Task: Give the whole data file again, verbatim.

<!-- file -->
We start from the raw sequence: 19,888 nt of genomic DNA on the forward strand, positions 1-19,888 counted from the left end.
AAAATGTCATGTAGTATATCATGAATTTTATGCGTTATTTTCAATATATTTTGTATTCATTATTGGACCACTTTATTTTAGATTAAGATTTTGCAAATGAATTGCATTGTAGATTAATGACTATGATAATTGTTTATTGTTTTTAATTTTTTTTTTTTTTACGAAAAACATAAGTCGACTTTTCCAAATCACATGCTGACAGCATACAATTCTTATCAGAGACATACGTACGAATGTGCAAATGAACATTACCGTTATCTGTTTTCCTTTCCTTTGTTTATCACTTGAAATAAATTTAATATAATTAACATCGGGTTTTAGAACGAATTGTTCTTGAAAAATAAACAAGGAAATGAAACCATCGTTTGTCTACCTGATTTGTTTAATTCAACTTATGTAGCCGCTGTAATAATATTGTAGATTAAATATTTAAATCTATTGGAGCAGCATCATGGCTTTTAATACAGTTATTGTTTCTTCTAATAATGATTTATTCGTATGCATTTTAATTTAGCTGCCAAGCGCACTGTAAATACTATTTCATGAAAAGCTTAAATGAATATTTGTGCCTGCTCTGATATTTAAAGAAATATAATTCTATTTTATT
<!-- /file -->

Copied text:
We start from the raw sequence: 19,888 nt of genomic DNA on the forward strand, positions 1-19,888 counted from the left end.
AAAATGTCATGTAGTATATCATGAATTTTATGCGTTATTTTCAATATATTTTGTATTCATTATTGGACCACTTTATTTTAGATTAAGATTTTGCAAATGAATTGCATTGTAGATTAATGACTATGATAATTGTTTATTGTTTTTAATTTTTTTTTTTTTTACGAAAAACATAAGTCGACTTTTCCAAATCACATGCTGACAGCATACAATTCTTATCAGAGACATACGTACGAATGTGCAAATGAACATTACCGTTATCTGTTTTCCTTTCCTTTGTTTATCACTTGAAATAAATTTAATATAATTAACATCGGGTTTTAGAACGAATTGTTCTTGAAAAATAAACAAGGAAATGAAACCATCGTTTGTCTACCTGATTTGTTTAATTCAACTTATGTAGCCGCTGTAATAATATTGTAGATTAAATATTTAAATCTATTGGAGCAGCATCATGGCTTTTAATACAGTTATTGTTTCTTCTAATAATGATTTATTCGTATGCATTTTAATTTAGCTGCCAAGCGCACTGTAAATACTATTTCATGAAAAGCTTAAATGAATATTTGTGCCTGCTCTGATATTTAAAGAAATATAATTCTATTTTATT